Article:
Ecuadorean Planning Minister Diego Borja (whom I interviewed a few times in his first stint as economy minister and always seemed to be a reasonable man) yesterday said the country's dollarisation system is ''faltering.´´ The term he used, flaqueando, means more weakening than anything else. The thing is, no matter what the translation is, the connotation is negative.
The currency regime is weakening. Funny, Ecuador is running out of dollars because of the erratic signals the Rafael Correa administration sends investors, not because of the dollar weakness/strength. The recent capital flight of about $1.5 billion in the past two months is putting the future of dollarisation at jeopardy; the place is riskier than other countries at some point -- but this administration isn't interested to acknowledge that. Remittances are falling, oil -- the biggest export of this Andean nation, -- is depressed ... To us, this is nothing but the first step towards imposing capital controls.
Writes Alberto Bernal, strategist at Bulltick LLC in Miami: ''We think that the introduction of even stricter capital and import controls is a matter of time. We also think it likely that the government will be forced to introduce deposit redemption controls if the current trend does not ameliorate. We think that one of the key goals of the TV interview of Minister Borja was to place the blame of the current travails of dollarisation on the private banking sector, and not on the inconsistencies of the current government policy guidelines.´´ As clear as day. What seems even more absurd, not say annoying is that Borja insists that the government wants to defend dollarisation at all cost. Huh! Dollarisation goes against the principles of the Correa government. Why defend it then? defending dollarisation implies, in an environment where there is no control over monetary policy, fiscal discipline. We know that anything is possible in the axis of pro-Bolivarian countries but fiscal restraints.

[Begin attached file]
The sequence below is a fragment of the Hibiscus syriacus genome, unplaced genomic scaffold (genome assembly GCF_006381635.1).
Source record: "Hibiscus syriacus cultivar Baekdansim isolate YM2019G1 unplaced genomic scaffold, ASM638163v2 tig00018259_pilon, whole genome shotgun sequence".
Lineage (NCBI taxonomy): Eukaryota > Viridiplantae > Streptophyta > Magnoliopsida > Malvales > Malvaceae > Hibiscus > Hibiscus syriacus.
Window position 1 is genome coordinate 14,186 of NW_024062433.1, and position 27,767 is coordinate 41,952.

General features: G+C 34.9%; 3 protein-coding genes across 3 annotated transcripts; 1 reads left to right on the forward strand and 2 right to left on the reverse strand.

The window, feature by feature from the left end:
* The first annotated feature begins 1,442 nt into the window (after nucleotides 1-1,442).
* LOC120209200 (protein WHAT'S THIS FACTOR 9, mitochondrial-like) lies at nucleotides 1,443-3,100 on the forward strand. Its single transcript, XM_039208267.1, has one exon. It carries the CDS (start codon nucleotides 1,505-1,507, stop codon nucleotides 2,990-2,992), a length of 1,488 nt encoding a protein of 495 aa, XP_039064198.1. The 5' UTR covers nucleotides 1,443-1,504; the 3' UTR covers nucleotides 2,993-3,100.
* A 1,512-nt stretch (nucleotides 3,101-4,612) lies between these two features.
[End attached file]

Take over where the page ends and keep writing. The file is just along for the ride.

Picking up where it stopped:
But the original purpose of this blog is to talk about the Latin America private sector, their channels of financing and the challenges they face amidst the crisis -- not the typical government policy talk. Bulltick's Bernal makes a very strong point here, talking about the private sector in Ecuador: ''Ecuador's private sector still owes international creditors around $6.9 billion. Therefore, if Ecuador were to leave dollarisation, then the private sector would be left with a non-payable liability, and widespread bankruptcies and ample unemployment would likely follow.´´ If Ecuador quits the dollar, the chances that the local private sector continues to service their dollar debts would be very little. Does it sound like Argentina? Bernal says yes. ''Therefore, the only option available for the Correa administration would to 'pesify´the assets of the banking sector, which would imply an immediate bankruptcy of the financial system, because the asset-liability mismatch would prove to be violent. This is, of course, unless the President is willing to take the political cost of pesifying the deposits of the Ecuadorian population as well, an issue that would likely carry major political costs.´´
You know what I think? Correa will do it.
The Friday OT: Carole King; It's too late - The original studio version, from the 1971 album Tapestry:
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